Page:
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The Firewise USA Program national technical staff, in addition to Firewise state liaisons, are available for interviews during a crisis or any time you need information about wildland fire safety. For immediate media inquiries and assistance, please contact NFPA Public Affairs at +1 617 984-7275.

Firewise News

Rain comes to Maine, offering relief from wildfires

May 11, 2015

A rainstorm hit southern Maine on Sunday night and more is expected Monday, an encouraging sign for firefighters who have spent the past week trying to put out wildfires around the state.

Brush fires were reported Sunday in Wiscasset, Mechanic Falls and Newry, but they were all quickly brought under control, according to authorities. There were no reports of property damage or injuries resulting from the fires, which all burned less than two acres ...

Heights residents learn how to be Firewise

May 11, 2015

As summer approaches, Bell County residents need to be aware of the area’s risk for wildfires.
“Fires are dangerous,” said 4-year-old Zachary Duke of Harker Heights, at Saturday’s second-annual Wildland Community Preparedness Event at the Harker Heights Community Park.
The Harker Heights Fire Department and the Texas A&M Forest Service teamed up last weekend to raise awareness of the threat of forest fires in Bell County ...

Light rain helps contain forest fire in lower Hudson Valley

May 08, 2015

A light overnight rain and a bit more precipitation on Wednesday is helping contain a forest fire at the southern edge of the Catskill Mountains.

Public information officer Brendan Hagen at the Kimble Hose Company in Ellenville says a light drizzle Wednesday morning and less wind has helped crews get the fire 76 percent contained. The fire started at mid-day Sunday in the Town of Mamakating and now has affected nearly 2,300 acres in the Shawangunk Ridge State Forest region ...

President Obama sends greetings to Wildfire Community Preparedness Day participants in a Presidential Message

May 04, 2015

I send greetings to all those participating in National Wildfire Community Preparedness Day.

Every year, thousands of wildfires affect our communities and our country—burning homes and businesses, forests and landscapes. Wildfires can happen during any season; can start anywhere from remote forests to residential backyards; and can result from natural causes, such as lightning, or human causes, such as campfires or outdoor burning. As our climate changes, it is more important than ever to ready ourselves and our communities for these hazards.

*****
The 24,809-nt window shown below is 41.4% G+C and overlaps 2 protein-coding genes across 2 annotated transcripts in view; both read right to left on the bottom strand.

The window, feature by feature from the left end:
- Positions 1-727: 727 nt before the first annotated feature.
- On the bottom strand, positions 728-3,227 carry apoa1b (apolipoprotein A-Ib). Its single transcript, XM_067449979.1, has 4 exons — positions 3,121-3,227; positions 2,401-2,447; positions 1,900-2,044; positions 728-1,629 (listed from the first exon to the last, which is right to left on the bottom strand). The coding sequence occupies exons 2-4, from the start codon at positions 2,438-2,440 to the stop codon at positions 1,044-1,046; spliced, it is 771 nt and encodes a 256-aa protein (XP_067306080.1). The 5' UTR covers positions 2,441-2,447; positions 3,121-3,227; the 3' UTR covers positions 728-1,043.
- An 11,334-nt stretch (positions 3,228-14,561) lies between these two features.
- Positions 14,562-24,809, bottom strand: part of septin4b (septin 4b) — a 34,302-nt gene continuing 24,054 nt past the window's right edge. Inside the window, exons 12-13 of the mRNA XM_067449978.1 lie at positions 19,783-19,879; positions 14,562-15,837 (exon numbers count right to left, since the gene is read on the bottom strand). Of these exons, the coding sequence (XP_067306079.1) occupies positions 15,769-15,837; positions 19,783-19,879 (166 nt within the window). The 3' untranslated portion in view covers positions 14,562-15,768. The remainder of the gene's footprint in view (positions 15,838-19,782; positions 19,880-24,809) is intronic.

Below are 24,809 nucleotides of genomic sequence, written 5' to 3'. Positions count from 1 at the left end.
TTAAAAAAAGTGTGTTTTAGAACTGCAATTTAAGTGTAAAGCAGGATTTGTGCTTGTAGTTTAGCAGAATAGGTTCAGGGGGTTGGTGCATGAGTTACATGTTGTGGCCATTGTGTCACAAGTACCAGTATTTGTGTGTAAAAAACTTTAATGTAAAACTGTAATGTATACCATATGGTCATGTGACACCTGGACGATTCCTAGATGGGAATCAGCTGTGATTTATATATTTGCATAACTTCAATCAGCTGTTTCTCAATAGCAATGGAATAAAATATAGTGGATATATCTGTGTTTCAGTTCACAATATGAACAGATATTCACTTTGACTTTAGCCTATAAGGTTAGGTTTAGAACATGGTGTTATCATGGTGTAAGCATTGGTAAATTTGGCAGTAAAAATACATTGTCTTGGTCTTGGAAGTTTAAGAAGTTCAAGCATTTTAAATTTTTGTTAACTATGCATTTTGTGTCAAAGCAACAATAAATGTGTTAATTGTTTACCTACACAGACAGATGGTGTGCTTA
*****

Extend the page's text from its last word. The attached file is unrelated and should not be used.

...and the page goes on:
We each have a role to play in preparing for fires and minimizing our community’s risks. By signing up for emergency alerts, preparing an emergency kit, and organizing family and neighborhood communication and safety plans, you can help ensure you and your loved ones are as prepared as possible for a potential disaster. You can also help prevent fires in your community by participating in brush and debris clean-ups, asking power companies to clear branches from power lines, and talking to local fire departments about the unique conditions that may affect your area. For more information, visit Ready.gov/Prepare.

On National Wildfire Community Preparedness Day, let us continue to raise awareness about the causes of wildfires and do all we can to safeguard our future. As you join in this day of action, I wish you all the best.

Wildfire burns near many homes in suburban Los Angeles

April 29, 2015

Ten threatened homes were briefly evacuated before firefighters surrounded a wildfire that burned in a heavily populated suburban neighborhood of Los Angeles.

Some 200 firefighters with help from water-dropping helicopters had the blaze contained about 90 minutes after it broke out San Fernando Valley community of Granada Hills ...

Arizonans asked to “Have the Backs” of Firefighters.

April 15, 2015

Arizona is a “wildfire state,” which is another way of saying our state has a history of destructive wildfires. In the past five years alone, large wildfires have burned over 850,000 acres and caused $100s of millions in damages.

While there is no way of knowing where or when the next big wildfire will spark, there are scientifically-proven ways to protect lives and property in the whole community ...

Division of Forestry Stresses Being ‘Firewise’ This Season

April 09, 2015

2015 will likely be a year with higher than usual fire risk on the peninsula.

Paul Pellegrini is a fire prevention officer with the Division of Forestry for the Kenai/Kodiak region.

He says conditions this year are reminiscent of last year, before the Funny River fire, and 2005, the year of the Tracy Avenue fire out East End Road.

“What that means for us is that there wasn’t enough snow to compact the cured grasses and that’s a big difference. If the grasses are on the ground and compacted, they burn differently than if they’re standing up. And right now, they’re high and dry.” ...

Are You Prepared for Wildfire in 2015?

April 02, 2015

Oregon State Wildfire Insurance In Jeopardy

March 27, 2015

Crews Continue To Contain Massive Wildfire In Northwest Oklahoma

March 17, 2015

Estimated to cover more than 36 miles, a massive wildfire continued to threaten much of northwest Oklahoma Tuesday. The fire started Monday and the next day crews said they are still hoping to contain the blaze.